YouTube Premium has gotten pricier in the US, with new subscribers to the service now having to pay $13.99 a month rather than $11.99 – and if you pay via the iOS app the subscription is now $18.99 per month (likely to counteract the cut Apple takes).
An annual subscription is going up to $139.99, an increase of $20, but you will at least save $27.89 compared to paying monthly for Premium. The Family plan is unchanged at $22.99 per month.
What’s worse, the service doesn't look to be getting any better – your subscription still only lets you watch videos without adverts, download videos for offline viewing, watch videos at 1080p Premium quality, and gives you access to YouTube Music Premium (along with a handful of other benefits).
YouTube hasn’t announced the price hike officially yet, and it appears the change is only affecting new subscribers – at least for now. Per Google’s own terms, it’s meant to provide a minimum of 30 days warning before a price change, so current subscribers should still be able to pay the old rate for at least another month or so.
The price hike also doesn’t seem to be affecting other regions – UK users are still only being charged £11.99 for Premium – but it might not be long before we see the price go up in regions outside the US.
Premium – the only YouTube-approved ad blocker
The YouTube Premium price increase comes as YouTube is increasing its efforts to crack down on ad blockers, and becoming more intrusive with its ads. Ad blockers are browser extensions and programs that hide internet adverts – including the ones that run during YouTube videos.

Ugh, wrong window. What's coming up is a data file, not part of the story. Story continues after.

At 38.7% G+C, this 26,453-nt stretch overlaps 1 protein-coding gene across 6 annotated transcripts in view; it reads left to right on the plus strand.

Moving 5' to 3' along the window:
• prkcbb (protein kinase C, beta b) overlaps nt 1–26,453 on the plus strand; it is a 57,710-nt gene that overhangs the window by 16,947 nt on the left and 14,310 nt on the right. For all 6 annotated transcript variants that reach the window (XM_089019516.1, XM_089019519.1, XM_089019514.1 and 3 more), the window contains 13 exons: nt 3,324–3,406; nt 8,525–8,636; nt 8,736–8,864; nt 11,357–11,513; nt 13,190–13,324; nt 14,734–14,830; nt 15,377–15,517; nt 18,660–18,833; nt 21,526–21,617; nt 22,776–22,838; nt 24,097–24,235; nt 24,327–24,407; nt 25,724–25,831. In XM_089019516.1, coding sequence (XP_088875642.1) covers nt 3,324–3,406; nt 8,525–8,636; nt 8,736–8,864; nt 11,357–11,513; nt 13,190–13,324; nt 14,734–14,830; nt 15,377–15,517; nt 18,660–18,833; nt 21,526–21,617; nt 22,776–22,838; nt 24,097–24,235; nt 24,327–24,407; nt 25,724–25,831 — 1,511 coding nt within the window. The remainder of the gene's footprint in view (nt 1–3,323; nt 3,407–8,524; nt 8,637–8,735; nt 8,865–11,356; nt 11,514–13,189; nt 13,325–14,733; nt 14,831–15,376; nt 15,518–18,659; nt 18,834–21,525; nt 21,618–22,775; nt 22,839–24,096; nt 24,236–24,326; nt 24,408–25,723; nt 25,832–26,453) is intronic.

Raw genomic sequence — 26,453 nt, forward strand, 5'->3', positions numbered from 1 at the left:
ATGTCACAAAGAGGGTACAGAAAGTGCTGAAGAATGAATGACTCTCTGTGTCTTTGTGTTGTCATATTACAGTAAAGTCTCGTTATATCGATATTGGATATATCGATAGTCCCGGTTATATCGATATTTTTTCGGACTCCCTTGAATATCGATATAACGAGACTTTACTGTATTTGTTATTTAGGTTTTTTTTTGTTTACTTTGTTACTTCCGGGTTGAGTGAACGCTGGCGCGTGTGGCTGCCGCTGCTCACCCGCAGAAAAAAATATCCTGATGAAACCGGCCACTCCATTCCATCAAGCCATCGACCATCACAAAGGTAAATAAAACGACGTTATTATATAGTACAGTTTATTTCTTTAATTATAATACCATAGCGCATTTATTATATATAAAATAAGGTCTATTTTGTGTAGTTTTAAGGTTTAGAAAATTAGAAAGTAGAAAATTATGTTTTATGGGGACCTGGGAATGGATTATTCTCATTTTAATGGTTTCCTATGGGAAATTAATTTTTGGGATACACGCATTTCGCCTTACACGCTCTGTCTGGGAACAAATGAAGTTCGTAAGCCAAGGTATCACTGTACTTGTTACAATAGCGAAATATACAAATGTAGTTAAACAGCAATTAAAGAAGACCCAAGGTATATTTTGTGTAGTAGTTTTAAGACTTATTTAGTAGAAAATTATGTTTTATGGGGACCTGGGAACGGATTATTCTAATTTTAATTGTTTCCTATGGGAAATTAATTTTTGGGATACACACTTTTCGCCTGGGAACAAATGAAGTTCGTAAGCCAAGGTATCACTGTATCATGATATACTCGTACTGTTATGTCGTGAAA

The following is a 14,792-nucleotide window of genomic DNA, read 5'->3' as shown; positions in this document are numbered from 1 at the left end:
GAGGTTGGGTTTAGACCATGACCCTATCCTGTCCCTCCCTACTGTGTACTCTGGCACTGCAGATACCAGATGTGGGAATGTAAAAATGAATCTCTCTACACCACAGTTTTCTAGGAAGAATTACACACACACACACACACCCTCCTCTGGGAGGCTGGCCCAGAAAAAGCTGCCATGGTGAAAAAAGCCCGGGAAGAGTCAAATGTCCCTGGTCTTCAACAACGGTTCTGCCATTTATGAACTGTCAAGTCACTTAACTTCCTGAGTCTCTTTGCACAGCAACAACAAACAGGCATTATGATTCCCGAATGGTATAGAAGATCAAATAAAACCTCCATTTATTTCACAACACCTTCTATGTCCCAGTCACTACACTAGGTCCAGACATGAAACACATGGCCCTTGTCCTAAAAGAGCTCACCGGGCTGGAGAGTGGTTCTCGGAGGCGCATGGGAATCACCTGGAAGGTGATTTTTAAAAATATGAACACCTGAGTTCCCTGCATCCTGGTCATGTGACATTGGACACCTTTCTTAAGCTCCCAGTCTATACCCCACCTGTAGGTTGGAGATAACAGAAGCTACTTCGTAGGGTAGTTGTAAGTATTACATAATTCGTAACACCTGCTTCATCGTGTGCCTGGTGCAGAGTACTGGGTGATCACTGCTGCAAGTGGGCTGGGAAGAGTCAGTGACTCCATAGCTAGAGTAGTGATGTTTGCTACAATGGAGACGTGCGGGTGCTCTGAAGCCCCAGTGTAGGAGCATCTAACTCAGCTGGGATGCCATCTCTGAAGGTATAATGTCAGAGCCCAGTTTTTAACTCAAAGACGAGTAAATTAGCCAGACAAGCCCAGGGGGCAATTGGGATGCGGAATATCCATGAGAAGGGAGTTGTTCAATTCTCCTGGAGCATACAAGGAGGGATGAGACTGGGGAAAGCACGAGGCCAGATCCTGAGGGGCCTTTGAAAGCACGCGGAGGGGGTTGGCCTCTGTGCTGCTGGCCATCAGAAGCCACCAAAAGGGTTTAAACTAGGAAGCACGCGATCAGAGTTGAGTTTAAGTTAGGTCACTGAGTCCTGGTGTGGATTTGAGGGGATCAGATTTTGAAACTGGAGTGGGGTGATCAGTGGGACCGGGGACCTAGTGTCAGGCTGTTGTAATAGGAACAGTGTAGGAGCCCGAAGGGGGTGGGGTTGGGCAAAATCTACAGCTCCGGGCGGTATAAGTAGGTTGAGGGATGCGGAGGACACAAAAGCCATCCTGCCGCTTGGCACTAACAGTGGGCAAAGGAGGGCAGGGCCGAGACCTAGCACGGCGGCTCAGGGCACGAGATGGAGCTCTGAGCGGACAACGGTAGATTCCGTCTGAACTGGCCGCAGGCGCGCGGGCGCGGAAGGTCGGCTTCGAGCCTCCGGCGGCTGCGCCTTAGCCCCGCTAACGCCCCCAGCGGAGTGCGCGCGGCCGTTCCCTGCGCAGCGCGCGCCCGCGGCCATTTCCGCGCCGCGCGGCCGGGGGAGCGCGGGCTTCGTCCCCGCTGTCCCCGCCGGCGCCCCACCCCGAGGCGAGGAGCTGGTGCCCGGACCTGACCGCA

While many argue that ad blockers improve a user’s experience of YouTube, the site doesn't want you to use them, because if you aren’t seeing adverts YouTube won’t get paid by advertisers – and content creators won’t earn ad revenue from views if an ad blocker is used.
Previously, YouTube just shook its fist at ad blockers, but now it has a three-strikes and you’re out policy. Now, when watching YouTube with an ad blocker, you’ll see a popup telling you that you can watch up to three videos with the blocker on, but to watch more you’ll need to turn it off, or subscribe to YouTube Premium.
By making it harder to avoid adverts, and making them more annoying, YouTube is likely hoping you’ll decide to finally pay up for Premium. This price hike appears to undercut that strategy, however, as people who've gotten fed up with ads, and have decided to bite the bullet and sign up, could be put off again by the higher cost. We’ll have to wait and see how the decision plays out.
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Hamish is a Senior Staff Writer for TechRadar and you’ll see his name appearing on articles across nearly every topic on the site from smart home deals to speaker reviews to graphics card news and everything in between. He uses his broad range of knowledge to help explain the latest gadgets and if they’re a must-buy or a fad fueled by hype. Though his specialty is writing about everything going on in the world of virtual reality and augmented reality.